DoD To Issue Stronger Security Guidelines To Defense VendorsDoD To Issue Stronger Security Guidelines To Defense Vendors
Threat looms with a wide variety of military information residing on external systems
February 16, 2010
The Department of Defense has signaled its intention to develop new policies requiring its vendors to meet increased standards for cybersecurity for unclassified military information residing on or being carried over private sector systems and networks.
In a memo issued in late January, Department of Defense chief information officer Cheryl Roby laid out a number of leadership responsibilities and strategic guidance on the development of stronger cybersecurity plans.
"It is DoD policy to establish a comprehensive approach for protecting unclassified DoD information transiting or residing on unclassified [Defense industrial base] systems and networks and create a timely, coordinated, and effective partnership with the [Defense industrial base]," Roby wrote.
Hackers have increasingly been targeting and probing the Defense industrial base, sometimes successfully. For example, last year, it was revealed that hackers infiltrated the networks of government contractors and stole sensitive specs on the Pentagon's F-35 Joint Strike Fighter project. This poses a significant challenge, as a wide variety of military information resides on external systems, and a wide variety of defense IT work is outsourced.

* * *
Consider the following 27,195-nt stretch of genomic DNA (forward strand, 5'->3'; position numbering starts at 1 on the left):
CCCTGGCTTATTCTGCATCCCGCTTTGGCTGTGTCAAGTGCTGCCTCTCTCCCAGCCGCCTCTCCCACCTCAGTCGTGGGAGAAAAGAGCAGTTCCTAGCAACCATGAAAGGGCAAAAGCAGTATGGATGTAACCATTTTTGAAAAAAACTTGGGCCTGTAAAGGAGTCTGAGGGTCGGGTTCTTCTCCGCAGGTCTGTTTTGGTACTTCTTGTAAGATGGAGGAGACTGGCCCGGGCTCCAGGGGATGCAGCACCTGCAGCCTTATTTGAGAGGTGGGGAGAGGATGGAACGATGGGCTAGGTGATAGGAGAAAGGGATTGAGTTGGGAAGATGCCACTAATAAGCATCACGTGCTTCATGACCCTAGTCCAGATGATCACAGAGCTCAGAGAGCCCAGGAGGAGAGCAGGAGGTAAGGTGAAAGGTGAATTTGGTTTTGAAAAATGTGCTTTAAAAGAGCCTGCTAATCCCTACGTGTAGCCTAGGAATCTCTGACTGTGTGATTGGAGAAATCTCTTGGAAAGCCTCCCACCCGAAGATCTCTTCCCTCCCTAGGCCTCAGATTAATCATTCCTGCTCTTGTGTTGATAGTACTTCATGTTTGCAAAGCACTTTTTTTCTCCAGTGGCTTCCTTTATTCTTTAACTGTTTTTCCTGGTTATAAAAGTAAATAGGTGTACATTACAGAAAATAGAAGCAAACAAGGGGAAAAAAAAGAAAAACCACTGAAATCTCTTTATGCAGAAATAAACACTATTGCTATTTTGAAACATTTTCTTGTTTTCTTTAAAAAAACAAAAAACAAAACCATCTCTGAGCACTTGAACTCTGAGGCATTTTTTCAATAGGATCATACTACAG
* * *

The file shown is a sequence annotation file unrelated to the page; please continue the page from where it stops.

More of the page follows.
The Department of Defense has in recent years been increasing the amount of work it does to secure its cyber supply chain, including taking such extreme measures as procuring chips for sensitive systems only from a limited number of "trusted foundries" in the United States. This effort may put a bit more DoD-wide rigor into similar exercises.
The memo lays out a number of responsibilities for top staff. For example, the DoD CIO will chair a Defense industrial board cybersecurity executive committee and coordinate oversight of industry cybersecurity activities with the DoD's inspector general. The directors of the National Security Agency and Defense Intelligence Agency will provide support and cyber intrusion damage assessment analysis in the case of attack.
Other roles include the under secretary of defense for acquisition, technology, and logistics, who's tasked with developing and injecting new cybersecurity policies into DoD's acquisition processes; the DoD's CFO, who will be required to monitor budgets related to these activities to make sure they're adequately resourced; and the director of the DoD's Cyber Crime Center, who will "serve as the focal point for threat information sharing."
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